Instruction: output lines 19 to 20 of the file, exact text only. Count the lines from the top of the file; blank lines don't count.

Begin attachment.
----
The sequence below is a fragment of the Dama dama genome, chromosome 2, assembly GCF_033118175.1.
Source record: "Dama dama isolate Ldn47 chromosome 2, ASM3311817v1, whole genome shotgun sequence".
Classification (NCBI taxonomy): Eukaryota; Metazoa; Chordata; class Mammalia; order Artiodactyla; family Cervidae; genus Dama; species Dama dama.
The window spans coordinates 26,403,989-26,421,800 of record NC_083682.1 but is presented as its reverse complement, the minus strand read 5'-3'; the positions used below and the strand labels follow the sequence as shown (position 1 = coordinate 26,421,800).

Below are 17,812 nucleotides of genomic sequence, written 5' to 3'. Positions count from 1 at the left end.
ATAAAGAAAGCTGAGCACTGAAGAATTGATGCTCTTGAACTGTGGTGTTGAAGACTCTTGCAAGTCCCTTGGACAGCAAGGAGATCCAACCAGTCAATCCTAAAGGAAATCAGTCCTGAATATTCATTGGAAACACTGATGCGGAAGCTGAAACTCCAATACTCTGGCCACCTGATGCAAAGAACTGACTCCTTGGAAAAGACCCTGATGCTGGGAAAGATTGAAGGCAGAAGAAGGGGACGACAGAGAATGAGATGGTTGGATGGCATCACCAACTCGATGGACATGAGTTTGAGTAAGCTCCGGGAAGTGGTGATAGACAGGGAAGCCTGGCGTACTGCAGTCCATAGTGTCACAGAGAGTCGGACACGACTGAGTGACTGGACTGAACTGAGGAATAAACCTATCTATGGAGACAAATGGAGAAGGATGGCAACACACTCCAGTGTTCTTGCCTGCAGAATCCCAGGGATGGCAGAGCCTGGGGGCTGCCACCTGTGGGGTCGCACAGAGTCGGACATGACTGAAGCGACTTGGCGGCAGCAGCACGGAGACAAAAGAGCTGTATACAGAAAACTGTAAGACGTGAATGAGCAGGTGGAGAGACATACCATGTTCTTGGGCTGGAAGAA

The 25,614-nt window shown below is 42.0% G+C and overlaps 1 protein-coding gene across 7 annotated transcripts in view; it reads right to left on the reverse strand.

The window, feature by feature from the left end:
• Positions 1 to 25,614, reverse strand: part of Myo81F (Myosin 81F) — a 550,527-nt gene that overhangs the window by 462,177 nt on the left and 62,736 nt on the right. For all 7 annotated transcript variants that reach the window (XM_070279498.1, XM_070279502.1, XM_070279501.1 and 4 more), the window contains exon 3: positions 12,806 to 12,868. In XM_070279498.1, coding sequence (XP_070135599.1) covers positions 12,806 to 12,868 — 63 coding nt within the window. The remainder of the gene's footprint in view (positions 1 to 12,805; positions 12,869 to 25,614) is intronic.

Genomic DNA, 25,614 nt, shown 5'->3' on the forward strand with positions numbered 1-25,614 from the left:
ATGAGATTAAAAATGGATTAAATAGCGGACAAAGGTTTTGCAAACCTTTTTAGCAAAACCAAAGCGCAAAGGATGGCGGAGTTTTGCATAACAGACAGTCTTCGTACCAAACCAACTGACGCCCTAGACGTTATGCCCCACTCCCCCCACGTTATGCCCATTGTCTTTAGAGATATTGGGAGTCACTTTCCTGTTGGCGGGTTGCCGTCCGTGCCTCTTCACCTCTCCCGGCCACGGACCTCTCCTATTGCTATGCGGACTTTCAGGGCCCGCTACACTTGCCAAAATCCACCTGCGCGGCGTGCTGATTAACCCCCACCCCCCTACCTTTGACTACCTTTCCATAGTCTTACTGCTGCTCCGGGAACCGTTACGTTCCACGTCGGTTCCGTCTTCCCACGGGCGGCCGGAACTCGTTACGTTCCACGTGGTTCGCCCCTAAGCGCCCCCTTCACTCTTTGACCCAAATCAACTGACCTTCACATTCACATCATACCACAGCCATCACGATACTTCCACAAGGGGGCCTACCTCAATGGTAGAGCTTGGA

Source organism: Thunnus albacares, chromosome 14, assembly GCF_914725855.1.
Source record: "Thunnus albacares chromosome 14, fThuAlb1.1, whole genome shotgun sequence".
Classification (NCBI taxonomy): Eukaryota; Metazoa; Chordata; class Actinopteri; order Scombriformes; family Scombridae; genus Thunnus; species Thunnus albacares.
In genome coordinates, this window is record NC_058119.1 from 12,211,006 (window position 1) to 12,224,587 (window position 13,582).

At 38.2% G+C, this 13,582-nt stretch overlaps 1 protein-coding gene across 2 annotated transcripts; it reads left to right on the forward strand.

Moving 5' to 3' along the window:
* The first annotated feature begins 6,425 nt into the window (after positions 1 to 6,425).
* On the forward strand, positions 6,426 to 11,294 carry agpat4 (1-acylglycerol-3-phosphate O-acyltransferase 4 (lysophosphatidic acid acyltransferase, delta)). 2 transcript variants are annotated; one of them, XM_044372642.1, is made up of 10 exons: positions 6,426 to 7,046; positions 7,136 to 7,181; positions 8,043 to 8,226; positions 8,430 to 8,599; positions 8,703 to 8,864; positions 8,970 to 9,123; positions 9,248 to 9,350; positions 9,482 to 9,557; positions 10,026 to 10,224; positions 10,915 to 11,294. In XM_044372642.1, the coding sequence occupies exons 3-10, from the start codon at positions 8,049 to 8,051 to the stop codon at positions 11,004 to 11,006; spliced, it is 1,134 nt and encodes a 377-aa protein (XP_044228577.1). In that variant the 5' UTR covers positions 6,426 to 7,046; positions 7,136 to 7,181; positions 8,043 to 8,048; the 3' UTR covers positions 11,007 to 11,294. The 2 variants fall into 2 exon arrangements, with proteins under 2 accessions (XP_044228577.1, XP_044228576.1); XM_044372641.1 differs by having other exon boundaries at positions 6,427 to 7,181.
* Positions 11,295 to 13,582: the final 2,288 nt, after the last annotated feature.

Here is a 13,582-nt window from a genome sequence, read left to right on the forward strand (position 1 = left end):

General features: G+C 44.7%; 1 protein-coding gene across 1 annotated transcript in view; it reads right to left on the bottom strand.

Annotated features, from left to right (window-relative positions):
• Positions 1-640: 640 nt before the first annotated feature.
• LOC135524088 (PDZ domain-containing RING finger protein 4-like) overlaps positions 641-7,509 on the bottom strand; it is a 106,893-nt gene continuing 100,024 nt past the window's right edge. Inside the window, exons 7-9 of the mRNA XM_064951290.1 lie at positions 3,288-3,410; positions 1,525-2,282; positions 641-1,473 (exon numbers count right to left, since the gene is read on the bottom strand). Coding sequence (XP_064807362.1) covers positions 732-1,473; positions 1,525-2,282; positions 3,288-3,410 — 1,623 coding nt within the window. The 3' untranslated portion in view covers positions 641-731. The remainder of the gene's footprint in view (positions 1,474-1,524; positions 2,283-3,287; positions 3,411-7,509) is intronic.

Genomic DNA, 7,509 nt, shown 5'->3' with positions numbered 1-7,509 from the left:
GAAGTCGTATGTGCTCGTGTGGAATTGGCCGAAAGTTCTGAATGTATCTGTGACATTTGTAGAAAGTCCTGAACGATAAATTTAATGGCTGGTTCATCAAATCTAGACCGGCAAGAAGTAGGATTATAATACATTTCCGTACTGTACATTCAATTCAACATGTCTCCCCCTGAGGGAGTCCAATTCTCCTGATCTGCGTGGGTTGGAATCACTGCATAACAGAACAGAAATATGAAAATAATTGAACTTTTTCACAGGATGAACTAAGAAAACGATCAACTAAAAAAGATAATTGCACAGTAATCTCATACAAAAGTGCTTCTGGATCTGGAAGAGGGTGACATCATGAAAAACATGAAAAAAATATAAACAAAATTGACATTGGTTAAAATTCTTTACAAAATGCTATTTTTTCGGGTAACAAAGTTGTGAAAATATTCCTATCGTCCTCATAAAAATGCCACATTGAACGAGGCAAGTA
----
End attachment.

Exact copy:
* On the forward strand, positions 6,426 to 11,294 carry agpat4 (1-acylglycerol-3-phosphate O-acyltransferase 4 (lysophosphatidic acid acyltransferase, delta)). 2 transcript variants are annotated; one of them, XM_044372642.1, is made up of 10 exons: positions 6,426 to 7,046; positions 7,136 to 7,181; positions 8,043 to 8,226; positions 8,430 to 8,599; positions 8,703 to 8,864; positions 8,970 to 9,123; positions 9,248 to 9,350; positions 9,482 to 9,557; positions 10,026 to 10,224; positions 10,915 to 11,294. In XM_044372642.1, the coding sequence occupies exons 3-10, from the start codon at positions 8,049 to 8,051 to the stop codon at positions 11,004 to 11,006; spliced, it is 1,134 nt and encodes a 377-aa protein (XP_044228577.1). In that variant the 5' UTR covers positions 6,426 to 7,046; positions 7,136 to 7,181; positions 8,043 to 8,048; the 3' UTR covers positions 11,007 to 11,294. The 2 variants fall into 2 exon arrangements, with proteins under 2 accessions (XP_044228577.1, XP_044228576.1); XM_044372641.1 differs by having other exon boundaries at positions 6,427 to 7,181.
* Positions 11,295 to 13,582: the final 2,288 nt, after the last annotated feature.